With the right preparation, hiking in the rain can be a great chance to explore your favorite trails in a new light, and with a whole lot less people to crowd your experience. Rain deters the casual walker and hiker, but for the properly prepared, rain is nothing but nature turning on a mister to cool you down as your push forward. To help you feel confident about your hikes, even if there’s a chance of rain, we’ve compiled a few tips and tricks that’ll ensure you enjoy your hike:
- Clothing: Making sure you’ve got the right clothing for your hike will save you plenty of trouble. Layer clothing, paying attention to rain preparation.
- Lightweight: Many brands offer lightweight, foldable rain jackets that weigh very little, are durable, and can be folded up into a daypack or backpack without much hassle. Alternatively, small ponchos are great options and easy to throw into your pack or even a water bag like a Camelback or Platypus. The less the item weighs, the less you’ll notice it in your pack while still being confident that you’ll stay dry if rain does make an appearance.
- Brightly-Colored: Weather makes it increasingly hard to see when you’re outside. Brightly colored outwear is easy to spot and can help groups stay together in times of low visibility.
- Synthetic (Avoid cottons): This is crucial for items that are worn directly on the skin (underwear, t-shirts, socks, pants). Cotton holds in water, including sweat, and will lower your body temperature. If you’re being treated from hypothermia, emergency workers will remove all cotton undergarments. Go with wicking materials that will help keep moisture down and avoid the chills.
- Breathable/Vented: Even the most well-ventilated shell jacket will lose its breathability when wet. This is why these jackets have vents that can be opened. Ensure that your outermost layer gives you the ability to breath, even when it’s raining.
- Spare Clothing: If you’re only hiking for a short time, you aren’t going to want to carry a whole day’s worth of dry clothes on your back. However, you may want to leave a set in the car for your return journey after your hike. For the hike, make sure to pack extra socks and pay special attention to blister prevention. If you notice your socks get wet or your feet start to prune, put your fresh pair of dry socks on. You can also use salves to keep your feet from drying out.
- Waterproof: If there’s precipitation, there’s going to be water. Make sure you and your gear stay dry.
- Pack Cover: Most of the brands that make daypacks and backpacks also make rain covers that are fitted to the pack. Some are event built into the pack, easily accessible in times of need as they are already attached. You can also find generic-fitting ones at most outdoor stores. In a pinch, you can use a garbage bag. This will keep your pack and its contents wet while you’re hiking.
- Bags/Containers for regularly used items: Maps, Phones, Compasses, etc. are regularly use along the trail. To avoid having to open your pack each time, carry these in an easily-accessible ziplock baggie. Your items will stay easy to use and dry.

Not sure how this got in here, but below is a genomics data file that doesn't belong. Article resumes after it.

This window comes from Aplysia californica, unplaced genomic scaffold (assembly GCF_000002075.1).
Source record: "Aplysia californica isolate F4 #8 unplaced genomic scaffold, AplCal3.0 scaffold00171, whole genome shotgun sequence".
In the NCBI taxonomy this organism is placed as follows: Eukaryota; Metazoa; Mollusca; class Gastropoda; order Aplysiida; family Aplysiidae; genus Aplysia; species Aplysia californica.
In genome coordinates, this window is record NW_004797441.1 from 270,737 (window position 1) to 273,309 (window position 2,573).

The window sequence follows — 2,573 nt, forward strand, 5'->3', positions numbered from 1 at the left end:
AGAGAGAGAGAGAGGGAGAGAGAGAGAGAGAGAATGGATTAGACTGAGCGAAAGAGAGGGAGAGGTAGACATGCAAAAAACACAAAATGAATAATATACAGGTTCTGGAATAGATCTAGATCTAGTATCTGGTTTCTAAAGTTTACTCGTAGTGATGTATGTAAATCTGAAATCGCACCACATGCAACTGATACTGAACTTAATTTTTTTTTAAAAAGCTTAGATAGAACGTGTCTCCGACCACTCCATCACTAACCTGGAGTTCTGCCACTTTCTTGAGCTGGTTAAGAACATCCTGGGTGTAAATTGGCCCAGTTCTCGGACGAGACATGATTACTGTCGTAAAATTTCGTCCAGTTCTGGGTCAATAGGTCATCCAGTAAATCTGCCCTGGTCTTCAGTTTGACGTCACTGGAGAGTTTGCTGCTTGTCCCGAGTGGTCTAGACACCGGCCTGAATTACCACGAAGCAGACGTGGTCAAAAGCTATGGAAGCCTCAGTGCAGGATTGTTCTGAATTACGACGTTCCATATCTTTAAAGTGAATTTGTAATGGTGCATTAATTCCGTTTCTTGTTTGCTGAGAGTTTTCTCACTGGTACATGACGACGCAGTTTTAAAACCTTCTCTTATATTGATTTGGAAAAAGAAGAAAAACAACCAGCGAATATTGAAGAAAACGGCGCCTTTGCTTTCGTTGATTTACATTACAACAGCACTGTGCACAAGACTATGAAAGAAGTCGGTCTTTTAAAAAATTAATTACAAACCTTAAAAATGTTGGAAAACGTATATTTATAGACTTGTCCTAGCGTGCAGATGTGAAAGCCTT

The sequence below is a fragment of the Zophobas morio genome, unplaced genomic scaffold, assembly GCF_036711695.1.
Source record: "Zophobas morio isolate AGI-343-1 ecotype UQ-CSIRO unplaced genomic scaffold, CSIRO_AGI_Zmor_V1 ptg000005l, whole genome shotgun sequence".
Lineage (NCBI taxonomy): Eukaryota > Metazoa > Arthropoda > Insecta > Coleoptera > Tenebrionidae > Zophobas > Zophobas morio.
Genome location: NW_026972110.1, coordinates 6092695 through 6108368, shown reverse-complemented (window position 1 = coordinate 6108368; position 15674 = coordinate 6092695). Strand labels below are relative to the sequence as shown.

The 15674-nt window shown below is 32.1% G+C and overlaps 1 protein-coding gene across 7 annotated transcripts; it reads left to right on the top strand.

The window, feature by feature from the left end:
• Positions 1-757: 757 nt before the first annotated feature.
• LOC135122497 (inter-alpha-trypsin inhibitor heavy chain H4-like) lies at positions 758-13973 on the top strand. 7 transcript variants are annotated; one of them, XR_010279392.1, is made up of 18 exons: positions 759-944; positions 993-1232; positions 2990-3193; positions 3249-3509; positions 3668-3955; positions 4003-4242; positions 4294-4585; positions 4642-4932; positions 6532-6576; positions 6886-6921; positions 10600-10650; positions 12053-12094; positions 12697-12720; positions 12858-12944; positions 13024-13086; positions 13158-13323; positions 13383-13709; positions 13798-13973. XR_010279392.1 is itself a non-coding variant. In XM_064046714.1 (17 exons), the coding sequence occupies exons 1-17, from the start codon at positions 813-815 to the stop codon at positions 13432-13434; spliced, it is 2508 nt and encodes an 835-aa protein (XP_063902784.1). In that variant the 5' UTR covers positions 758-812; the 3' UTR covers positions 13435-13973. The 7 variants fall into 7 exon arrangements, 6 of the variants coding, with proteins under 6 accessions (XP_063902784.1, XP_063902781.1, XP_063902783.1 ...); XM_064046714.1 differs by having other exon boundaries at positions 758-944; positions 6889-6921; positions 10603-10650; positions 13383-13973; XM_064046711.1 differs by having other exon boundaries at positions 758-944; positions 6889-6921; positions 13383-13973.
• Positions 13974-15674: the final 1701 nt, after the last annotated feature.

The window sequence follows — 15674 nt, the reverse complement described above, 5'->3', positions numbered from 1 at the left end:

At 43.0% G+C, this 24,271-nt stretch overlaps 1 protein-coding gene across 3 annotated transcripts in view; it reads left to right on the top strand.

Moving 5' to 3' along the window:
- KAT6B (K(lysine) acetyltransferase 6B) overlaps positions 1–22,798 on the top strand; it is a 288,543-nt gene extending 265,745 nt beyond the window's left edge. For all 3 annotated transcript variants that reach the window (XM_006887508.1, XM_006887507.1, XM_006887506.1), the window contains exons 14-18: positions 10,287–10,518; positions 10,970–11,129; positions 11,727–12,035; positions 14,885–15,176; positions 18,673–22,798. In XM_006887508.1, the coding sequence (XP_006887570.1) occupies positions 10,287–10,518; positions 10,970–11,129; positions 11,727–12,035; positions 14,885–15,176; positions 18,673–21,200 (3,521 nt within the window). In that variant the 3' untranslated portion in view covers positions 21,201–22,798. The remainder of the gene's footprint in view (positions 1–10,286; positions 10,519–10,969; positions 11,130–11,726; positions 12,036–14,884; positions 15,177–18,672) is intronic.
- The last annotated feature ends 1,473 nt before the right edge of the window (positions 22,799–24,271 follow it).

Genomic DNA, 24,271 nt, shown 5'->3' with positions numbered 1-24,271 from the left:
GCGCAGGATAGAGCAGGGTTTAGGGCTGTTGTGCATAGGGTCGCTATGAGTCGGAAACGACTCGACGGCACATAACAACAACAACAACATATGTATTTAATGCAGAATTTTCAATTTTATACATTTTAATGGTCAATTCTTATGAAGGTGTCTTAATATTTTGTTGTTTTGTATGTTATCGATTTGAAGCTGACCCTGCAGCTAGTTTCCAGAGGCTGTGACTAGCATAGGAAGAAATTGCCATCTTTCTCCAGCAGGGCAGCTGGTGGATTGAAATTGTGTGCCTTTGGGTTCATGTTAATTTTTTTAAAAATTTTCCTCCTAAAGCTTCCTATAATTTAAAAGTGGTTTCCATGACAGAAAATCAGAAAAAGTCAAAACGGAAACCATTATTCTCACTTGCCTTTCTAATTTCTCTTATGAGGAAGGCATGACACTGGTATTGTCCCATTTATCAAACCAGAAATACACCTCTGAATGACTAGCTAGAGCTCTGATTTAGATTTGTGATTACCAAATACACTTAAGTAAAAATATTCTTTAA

- Boots/Garbage Bags: If your boots aren’t waterproof, try to find water-resistant spray and avoid submerging your feet in any puddles along the trail at all costs. Additionally, you can use garbage bags or grocery bags as waterproofing by putting your feet inside your socks and then sticking your entire foot in the bag before putting it in your boots.
- Keep Dry Things Dry: Seems obvious, but if you find a dry area or have dry items, don’t combine them with your wet gear.
- Avoid opening bags: Since your gear is covered, you have to undo that protection each time you open your pack. Try to minimize the amount of times you open your waterproof gear and containers.
- Keep regularly used items handy: As mentioned above, having a small container or baggie for your most-used items will keep them dry and avoid you having to open your pack regularly.
- Tarps/Rope: If you’ve got room, carrying a small tarp and some rope or twine will allow you to create a makeshift shelter for rest breaks along your trail.
- Hammocks: If you’ve set up a tarp or find a shelter, you may want to sit down to rest. Finding a dry spot can be hard, and hammocks are a great option for dry seating in wet weather. Just make sure you’ve got some sort of cover above your hammock to keep it dry.
- Tidbits: Optional/essential items depending on your hike.
- Flashlight: If clouds roll in, it can get dark fast. Having a headlamp or flashlight with you can be very helpful, even in the middle of the day.
- Bandana: Lightweight and quick-to-dry, bandanas are great for wiping down gear, yourself and have a variety of functions along a hike.
- Pocket Knife: Great for cutting your tarp’s ropes, whittling sticks for timber for a fire, and countless other functions.
- Weatherproof Lighter: Whether you’re smoking, lighting a fire, or fusing a rope, wet weather can damped those efforts. Investing in a weatherproof lighter can save you time and hassle.
- Hand Warmers: The weather can change rapidly. Often, our extremities are what get coldest first, especially when wet. Having hand warmers in your pack can be a great source of relief for cold fingers and toes.
There are countless tips for dealing with the weather when enjoying the great outdoors. The basics are to pay attention to your clothing and outwear, pay attention to waterproof options, and keep dry things dry. It should be obvious that you should constantly reassess your situation; if you’re cold, add a layer or eat something, and if you think the weather is only getting worse, make sure to check forecasts (when possible) and be willing to forego your destination in favor of setting up a temporary tarp-shelter on the side of the trail to warm up and dry off.